New report details the ‘state of the environment’ for Utah

SALT LAKE CITY -- From the air we breathe to the water we drink, a new report released today is detailing the state of Utah's environment.

The report highlights the work the Utah Dept. of Environmental Quality has done over the past year in cleanup, mitigation and prevention efforts. Originally written for the governor and members of the Utah State Legislature, this is the first year the report has been widely disseminated to the public.

READ the Utah DEQ's State of the Environment report here

"I think the state of our environment is good," said DEQ deputy director Scott Baird. "There's always opportunity to improve."

Some of the highlights provided by the report include:

Air quality - Per capita, the DEQ said emissions have decreased despite a population increase. However, Baird acknowledged more needed to be done. The state continues to study winter inversions, and Utah remains out of compliance on federal air quality regulation standards. The state just missed another deadline to come into compliance and the report indicates it likely will be 2019 or 2024 before Utah is in compliance. The report found portions of Utah, Salt Lake, Tooele, Weber and Davis counties remain out of federal compliance on summer ozone and pollution levels. The Uintah Basin will likely be added to that list."We're confident we'll identify the steps and solutions necessary to get us into compliance," Baird told FOX 13.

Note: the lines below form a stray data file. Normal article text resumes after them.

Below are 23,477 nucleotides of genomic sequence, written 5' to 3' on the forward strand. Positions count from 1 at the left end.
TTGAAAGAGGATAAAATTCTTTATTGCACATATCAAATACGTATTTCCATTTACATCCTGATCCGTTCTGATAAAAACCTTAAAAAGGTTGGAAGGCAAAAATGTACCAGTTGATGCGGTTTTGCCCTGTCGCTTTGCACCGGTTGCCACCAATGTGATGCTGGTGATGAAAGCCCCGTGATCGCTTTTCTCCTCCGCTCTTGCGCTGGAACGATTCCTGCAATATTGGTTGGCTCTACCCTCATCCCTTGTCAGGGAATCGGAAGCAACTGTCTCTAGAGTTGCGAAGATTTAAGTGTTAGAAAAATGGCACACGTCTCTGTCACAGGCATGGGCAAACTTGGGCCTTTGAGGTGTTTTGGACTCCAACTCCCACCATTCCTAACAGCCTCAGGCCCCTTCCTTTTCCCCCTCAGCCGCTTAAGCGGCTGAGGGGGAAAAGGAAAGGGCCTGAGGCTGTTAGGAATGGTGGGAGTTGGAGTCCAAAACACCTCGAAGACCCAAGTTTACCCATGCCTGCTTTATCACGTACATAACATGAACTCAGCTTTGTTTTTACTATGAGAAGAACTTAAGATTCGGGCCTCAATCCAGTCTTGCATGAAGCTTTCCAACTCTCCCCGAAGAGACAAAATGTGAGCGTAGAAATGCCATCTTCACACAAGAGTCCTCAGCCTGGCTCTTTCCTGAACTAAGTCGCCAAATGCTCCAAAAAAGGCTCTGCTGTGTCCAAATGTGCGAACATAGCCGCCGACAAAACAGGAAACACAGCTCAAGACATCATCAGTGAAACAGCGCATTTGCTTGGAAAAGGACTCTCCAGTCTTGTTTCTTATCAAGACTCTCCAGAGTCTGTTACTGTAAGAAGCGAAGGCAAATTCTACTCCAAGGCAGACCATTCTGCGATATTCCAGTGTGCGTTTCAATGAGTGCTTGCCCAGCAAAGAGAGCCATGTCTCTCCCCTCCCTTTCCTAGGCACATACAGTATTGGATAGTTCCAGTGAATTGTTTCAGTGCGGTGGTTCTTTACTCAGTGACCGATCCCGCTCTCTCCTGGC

Vehicle emissions remain the single largest source of air pollution (the number dropped to 48%). Industry comprises 13% and the rest is area sources, including energy expended in homes and other buildings and wood-burning.

Water quality - The DEQ spent about $18 million last year to help smaller communities across Utah improve their water systems and ensure that drinking water is safe. The state also conducted large-scale testing on lead in school drinking water systems. The research found 91% of schools had some initial measurements, but quickly remedied them. Only 22 schools in Utah had any kind of lead problem that needed a larger fix. Toxic algal blooms plagued Utah in 2017 with more of them in more bodies of water. Baird warned we could see them again in 2018.

"It's hard to predict," he said. "Depending on the heat, the water and the weather cycle, but absolutely, we could see more algal blooms."

Cleanup - The state counted a number of successful cleanup efforts, including improved tire recycling, a number of sites across Utah that had been cleaned up (including the site of the old Geneva Steel Mill) and mitigation efforts for the Gold King Mine spill. Baird told FOX 13 the EPA had begun paying Utah for monitoring of the San Juan River and Lake Powell for impacts from the mine disaster.

Hazardous waste - The DEQ continues to issue permits for hazardous and radioactive waste disposal in Utah. Depleted uranium, radioactive waste that gets hotter over time, may come back in 2018, the report said.

Graphic courtesy Utah DEQ

Scott Williams, the executive director of HEAL Utah, said overall, the report had a lot of good things to say.

"DEQ has good scientists," he told FOX 13. "They're measuring the right things. I think politically, sometimes they have to sort-of pull punches."

Williams took issue with some of the claims about air quality, saying Utahns wanted more action when it comes to regulation and enforcement.

"For the child with asthma, that doesn't help her to say the emissions per capita are getting better," he said. "She's still breathing dirtier and dirtier air."